Loser: Micro-Cap Funds
Naturally in a year when bigger is better, you'd expect micro-cap funds to have a tough year. Aegis Value (AVALX) is down a brutal 24% for the year to date. Perritt MicroCap Opportunities (PRCGX) and Royce Opportunity (RYPNX) lost about 4% each. Heartland Value (HRTVX) is down 2.4% and DFA US Micro Cap (DFSCX) is off 1%.
Winner: Mid-Cap Value Funds at the Higher End of Mid-Caps
Not many Mid-Cap Value funds had impressive returns, but American Century Mid Cap Value (ACMVX) and JPMorgan Mid Cap Value (FLMVX) returned 14% and 12%, respectively. The funds have quality biases in their strategies and that led them up in market cap and away from some of the value names that got burned. Oddly, many of the large-cap quality funds lagged in 2014.
Loser: Funds With a Lot in Small-Cap Tech Stocks
Small-cap tech was a dangerous spot this year. Just ask shareholders of Conestoga Small Cap (CCASX), which is down 11% in the year to date thanks largely to its 43% tech weighting. Lots of small tech names are in the red this year. Artisan Small Cap Value , with 22% in tech, is down 10% and the aforementioned Royce Opportunity has 28% in tech.
Loser: Funds With a Big Stake Overseas
A strong U.S. economy and weakness in Europe and Japan spurred the dollar to a big rally. That was bad news for funds with big foreign-equity stakes. Royce Low Priced Stock had 32% overseas and it lost 6%. Other funds with big foreign equity stakes that landed in their category's bottom quartile include Franklin Mutual Beacon (BEGRX), T. Rowe Price Spectrum Growth (PRSGX), and American Funds New Economy (ANEFX).
Winner: Xenophobic Funds
JPMorgan Mid Cap Value (FLMVX) doesn't own any foreign stocks, and that was a tailwind. Likewise for RS Value (RSVAX), Schwab Core Equity (SWANX), and Invesco Small Cap Growth (GTSAX).
Winner: S&P 500 Funds
Naturally in a year when bigger is better, S&P 500 funds will outperform total stock market funds. Vanguard 500 Index (VFINX) is top quartile for the year to date, while Vanguard Total Stock Market Index (VTSMX) is second quartile and Vanguard Extended Market Index (VEXMX) is in the third quartile.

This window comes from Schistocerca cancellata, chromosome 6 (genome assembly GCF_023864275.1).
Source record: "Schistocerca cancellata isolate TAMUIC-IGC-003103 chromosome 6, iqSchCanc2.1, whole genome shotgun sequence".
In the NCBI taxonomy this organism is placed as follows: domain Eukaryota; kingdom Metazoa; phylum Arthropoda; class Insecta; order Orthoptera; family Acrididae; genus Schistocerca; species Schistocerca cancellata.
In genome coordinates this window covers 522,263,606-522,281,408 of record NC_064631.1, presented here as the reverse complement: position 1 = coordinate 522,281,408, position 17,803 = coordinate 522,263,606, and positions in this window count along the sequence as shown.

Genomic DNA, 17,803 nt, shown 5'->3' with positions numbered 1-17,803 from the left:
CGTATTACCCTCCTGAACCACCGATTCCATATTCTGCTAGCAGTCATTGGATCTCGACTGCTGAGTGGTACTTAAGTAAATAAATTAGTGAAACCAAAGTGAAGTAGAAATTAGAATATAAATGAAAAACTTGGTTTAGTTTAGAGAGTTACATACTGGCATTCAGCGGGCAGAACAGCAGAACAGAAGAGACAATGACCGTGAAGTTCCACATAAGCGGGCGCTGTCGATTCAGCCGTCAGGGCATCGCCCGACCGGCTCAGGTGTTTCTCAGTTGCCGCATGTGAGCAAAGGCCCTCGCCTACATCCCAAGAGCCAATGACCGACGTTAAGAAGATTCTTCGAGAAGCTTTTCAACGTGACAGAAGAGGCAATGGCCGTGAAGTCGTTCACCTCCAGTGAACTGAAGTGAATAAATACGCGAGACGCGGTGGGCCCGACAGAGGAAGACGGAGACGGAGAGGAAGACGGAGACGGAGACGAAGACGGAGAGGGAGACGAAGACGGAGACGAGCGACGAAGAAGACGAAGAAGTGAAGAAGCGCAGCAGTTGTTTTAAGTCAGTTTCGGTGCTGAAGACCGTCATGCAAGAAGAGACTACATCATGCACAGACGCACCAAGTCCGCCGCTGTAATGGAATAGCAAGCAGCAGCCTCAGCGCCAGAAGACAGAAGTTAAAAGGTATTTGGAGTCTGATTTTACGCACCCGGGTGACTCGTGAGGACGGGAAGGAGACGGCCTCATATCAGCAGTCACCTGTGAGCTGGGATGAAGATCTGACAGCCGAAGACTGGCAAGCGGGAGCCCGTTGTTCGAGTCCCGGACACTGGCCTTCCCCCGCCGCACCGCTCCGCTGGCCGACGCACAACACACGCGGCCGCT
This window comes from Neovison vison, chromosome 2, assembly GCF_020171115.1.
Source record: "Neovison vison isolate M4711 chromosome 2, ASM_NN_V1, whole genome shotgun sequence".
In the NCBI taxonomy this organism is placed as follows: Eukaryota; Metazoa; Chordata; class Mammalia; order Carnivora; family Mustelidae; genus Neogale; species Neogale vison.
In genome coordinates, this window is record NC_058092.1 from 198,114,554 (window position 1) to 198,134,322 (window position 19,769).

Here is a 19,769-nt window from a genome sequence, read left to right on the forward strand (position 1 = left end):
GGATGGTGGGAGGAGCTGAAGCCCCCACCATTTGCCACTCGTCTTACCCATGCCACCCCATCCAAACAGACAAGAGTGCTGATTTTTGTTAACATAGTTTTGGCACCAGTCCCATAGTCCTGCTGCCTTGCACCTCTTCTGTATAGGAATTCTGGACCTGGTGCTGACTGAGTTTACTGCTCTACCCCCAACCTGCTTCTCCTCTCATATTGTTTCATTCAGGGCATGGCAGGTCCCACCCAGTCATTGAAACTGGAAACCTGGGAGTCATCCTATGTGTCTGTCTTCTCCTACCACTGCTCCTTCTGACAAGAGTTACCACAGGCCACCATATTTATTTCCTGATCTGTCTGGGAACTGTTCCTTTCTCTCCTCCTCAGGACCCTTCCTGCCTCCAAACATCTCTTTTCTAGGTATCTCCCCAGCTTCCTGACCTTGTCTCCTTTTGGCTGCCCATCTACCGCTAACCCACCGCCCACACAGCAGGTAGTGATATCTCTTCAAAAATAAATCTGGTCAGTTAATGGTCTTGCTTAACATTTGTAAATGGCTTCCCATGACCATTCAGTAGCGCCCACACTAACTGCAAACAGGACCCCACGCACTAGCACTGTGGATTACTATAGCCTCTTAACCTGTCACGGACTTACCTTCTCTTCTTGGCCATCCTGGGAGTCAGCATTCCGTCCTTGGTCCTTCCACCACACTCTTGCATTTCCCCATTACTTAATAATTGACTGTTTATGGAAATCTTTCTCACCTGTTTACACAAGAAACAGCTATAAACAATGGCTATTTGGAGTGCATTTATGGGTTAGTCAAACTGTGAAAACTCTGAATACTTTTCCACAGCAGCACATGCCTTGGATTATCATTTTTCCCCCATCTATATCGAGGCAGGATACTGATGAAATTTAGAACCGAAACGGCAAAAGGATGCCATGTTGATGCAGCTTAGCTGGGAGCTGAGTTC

Winner: Funds With the Right Financials
It wasn't a bad year to own financials. Fidelity Mid Cap Value (FSMVX) had a number of winners including Allstate (ALL), AmTrust Financial Services , and Navient (NAVI).
Loser: Funds With Really High Fees
Nysa Fund charges a 5.41% expense ratio, and it lost 42% in the year to date. Pacific Advisors Mid Cap Value charges 3.69% and lost 14%.
Loser: Funds With Big Energy Stakes
Yeah, that hurts. FPA Capital lost 5% due to a big energy weighting. Schwartz Value (RCMFX) is down 7% and Towle Deep Value (TDVFX) is down 3%. Calamos Dividend Growth (CADVX) is flat due to its 24% energy bet in a year when dividend growth has been a pretty good strategy.
Loser: Funds With Astronomical Turnover
Birmiwal Oasis has turnover of 2,000% and lost 22% in the year to date. The fund with the next highest turnover, Quantified All-Cap Equity lost 3% with a sluggish turnover rate of 1,327%.
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Russel Kinnel has a position in the following securities mentioned above: FAIRX. Find out about Morningstar’s editorial policies.